Scott Pruitt and the EPA maintain that they are committed to appropriate environmental regulation. Setting out his “back-to-basics” agenda in April 2017, Mr. Pruitt declared that this would mean “protecting the environment by engaging with state, local, and tribal partners to create sensible regulations that enhance economic growth”.

Critics note that this rhetoric clashes with the reality of recent EPA policy. “Mr. Pruitt has led a hostile takeover of the Environmental Protection Agency, with his direction set by the fossil fuel industries that the EPA is supposed to oversee and regulate,” says Tom Pelton, director of communications at independent non-profit the Environmental Integrity Project.

Indeed, members of industry have enjoyed extraordinary access to the EPA administrator. According to analysis by Reuters, Mr. Pruitt held 25 times more meetings with members of industry than environmental advocates in his first seven months in office. For critics of the agency, these fears are embodied in the expected confirmation this week of Andrew Wheeler, ex-coal industry lobbyist, as EPA deputy administrator.

This access seems to bear fruit. The New York Times reported that during his stay at Mr. Hart’s wife’s condo, Mr. Pruitt approved an extension of the Alberta Clipper pipeline. It so happened that Mr. Hart’s lobbying firm Williams & Jensen was working with the pipeline company at the time. The EPA and Mr. Hart’s firm denied any link between the two events.

Posters mocking Mr. Pruitt's spending scandals appeared around Washington DC this week.

For members of the scientific community, these decisions point to a deeper attack on science’s role in decision-making at the agency. The EPA’s Scientific Advisory Boards have been radically overhauled, with more representation for industry and the removal of scientists who receive EPA grants – no full meetings have reportedly been held since August 2017.

Robert Richardson was one of the scientists removed from the EPA Board of Scientific Counsellors last year. “I do not believe that this EPA administrator is open to keeping scientific principles and established facts in US government policy,” Mr. Richardson, now serving as assistant professor at Michigan State University, told TWW. “These boards and their committees exist to advise on matters pertaining to science — not the impacts of regulations on industry.”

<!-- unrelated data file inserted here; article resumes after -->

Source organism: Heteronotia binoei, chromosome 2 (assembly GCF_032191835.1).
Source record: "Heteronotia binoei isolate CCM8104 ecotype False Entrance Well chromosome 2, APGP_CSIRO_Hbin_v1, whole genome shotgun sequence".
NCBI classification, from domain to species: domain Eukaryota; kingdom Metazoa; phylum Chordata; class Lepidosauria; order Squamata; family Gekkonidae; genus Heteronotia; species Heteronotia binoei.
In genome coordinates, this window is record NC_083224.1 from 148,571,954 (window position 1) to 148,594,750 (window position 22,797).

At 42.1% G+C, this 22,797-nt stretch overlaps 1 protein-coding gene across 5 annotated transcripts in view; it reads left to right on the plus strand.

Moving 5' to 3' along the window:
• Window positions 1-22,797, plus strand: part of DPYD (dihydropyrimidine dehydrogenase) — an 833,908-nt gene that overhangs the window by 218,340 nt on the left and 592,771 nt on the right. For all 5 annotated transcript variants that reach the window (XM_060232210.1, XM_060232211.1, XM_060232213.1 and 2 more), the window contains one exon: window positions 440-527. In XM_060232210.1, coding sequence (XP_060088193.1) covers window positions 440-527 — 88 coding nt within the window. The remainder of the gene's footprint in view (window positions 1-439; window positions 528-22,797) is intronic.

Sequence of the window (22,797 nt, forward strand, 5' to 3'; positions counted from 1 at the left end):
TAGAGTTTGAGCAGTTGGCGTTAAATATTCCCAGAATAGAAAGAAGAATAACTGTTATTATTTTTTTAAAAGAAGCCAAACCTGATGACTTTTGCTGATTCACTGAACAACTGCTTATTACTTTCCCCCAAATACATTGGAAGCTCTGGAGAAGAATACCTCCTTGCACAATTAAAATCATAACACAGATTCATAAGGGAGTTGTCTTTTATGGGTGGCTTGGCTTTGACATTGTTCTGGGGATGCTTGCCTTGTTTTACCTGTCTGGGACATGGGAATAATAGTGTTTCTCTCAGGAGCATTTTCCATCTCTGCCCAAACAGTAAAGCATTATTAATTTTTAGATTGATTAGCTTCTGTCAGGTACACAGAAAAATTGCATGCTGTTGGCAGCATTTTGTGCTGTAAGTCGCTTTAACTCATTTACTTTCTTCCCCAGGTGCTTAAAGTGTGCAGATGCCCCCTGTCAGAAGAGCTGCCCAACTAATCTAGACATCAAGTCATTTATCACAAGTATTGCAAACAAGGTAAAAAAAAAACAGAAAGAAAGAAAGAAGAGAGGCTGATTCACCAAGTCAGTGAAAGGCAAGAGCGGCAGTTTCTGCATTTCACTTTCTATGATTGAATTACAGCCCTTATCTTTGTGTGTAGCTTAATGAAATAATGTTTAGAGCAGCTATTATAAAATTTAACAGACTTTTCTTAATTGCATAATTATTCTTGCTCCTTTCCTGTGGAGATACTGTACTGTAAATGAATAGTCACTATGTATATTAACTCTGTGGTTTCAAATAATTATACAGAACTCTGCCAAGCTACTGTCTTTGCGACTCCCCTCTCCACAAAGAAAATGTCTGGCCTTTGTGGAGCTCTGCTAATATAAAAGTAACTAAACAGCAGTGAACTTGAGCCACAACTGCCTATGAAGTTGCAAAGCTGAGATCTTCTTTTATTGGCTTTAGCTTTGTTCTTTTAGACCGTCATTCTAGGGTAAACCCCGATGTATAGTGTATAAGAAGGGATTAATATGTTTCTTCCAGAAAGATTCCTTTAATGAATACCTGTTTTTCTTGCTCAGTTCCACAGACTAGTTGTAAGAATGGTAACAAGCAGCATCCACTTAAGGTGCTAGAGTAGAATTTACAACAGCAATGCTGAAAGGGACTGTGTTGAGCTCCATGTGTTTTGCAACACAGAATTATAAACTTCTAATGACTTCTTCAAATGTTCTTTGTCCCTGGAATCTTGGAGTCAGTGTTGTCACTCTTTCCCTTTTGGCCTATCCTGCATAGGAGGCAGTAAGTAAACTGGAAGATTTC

Under Mr. Pruitt, climate science has been routinely eradicated from EPA decision-making. References to humans’ role in climate change have been removed from EPA websites. Leaked talking points showed staffers instructed to stress the “continuing debate and dialogue” connected to human activity and climate change.

In March, a measure was introduced for the agency to only consider scientific research that could be made public. Billed as a victory for transparency, scientists lamented it as excluding vital studies that rely on confidential personal data.

“These actions are just a few examples of how the EPA — with the support of the broader administration — has dictated environmental policy to favour the concerns of industry, and to marginalise objective, evidence-based concerns raised by science,” argues Mr. Richardson.

‘Boot Pruitt’

Amongst conservative Americans, Mr. Pruitt’s pro-industry attitude to environmental regulation makes him a great success story of the Trump administration. Republican Senator Ted Cruz derided ethical criticism of Mr. Pruitt as the work of “Obama groupies”.

Yet the environmental deregulation undertaken by the EPA is on uncertain ground, with a string of measures struck down by the courts. In one example, a judge ruled in March that the EPA had violated federal law by radically curtailing the period for public comments when it delayed a ruling on pesticide standards for American agriculture.

Experts underline that misconduct investigations against Mr. Pruitt are separate matters from the EPA’s environmental record. “Performance is irrelevant when reviewing alleged misconduct by a cabinet official,” says Corey Goldstone, spokesperson for the nonpartisan Campaign Legal Centre.

Regardless, this week’s revelations have consolidated months of building controversy against Mr. Pruitt. On Wednesday, the American Federation of Government Employees Council 238 (the union representing 8,000 out of the 14,000 EPA employees) backed a movement to fire Mr. Pruitt.

The same day also saw a group of Democratic senators announce that they would introduce a resolution to the Senate calling for Mr. Pruitt to resign or be fired for “the good of the American people”.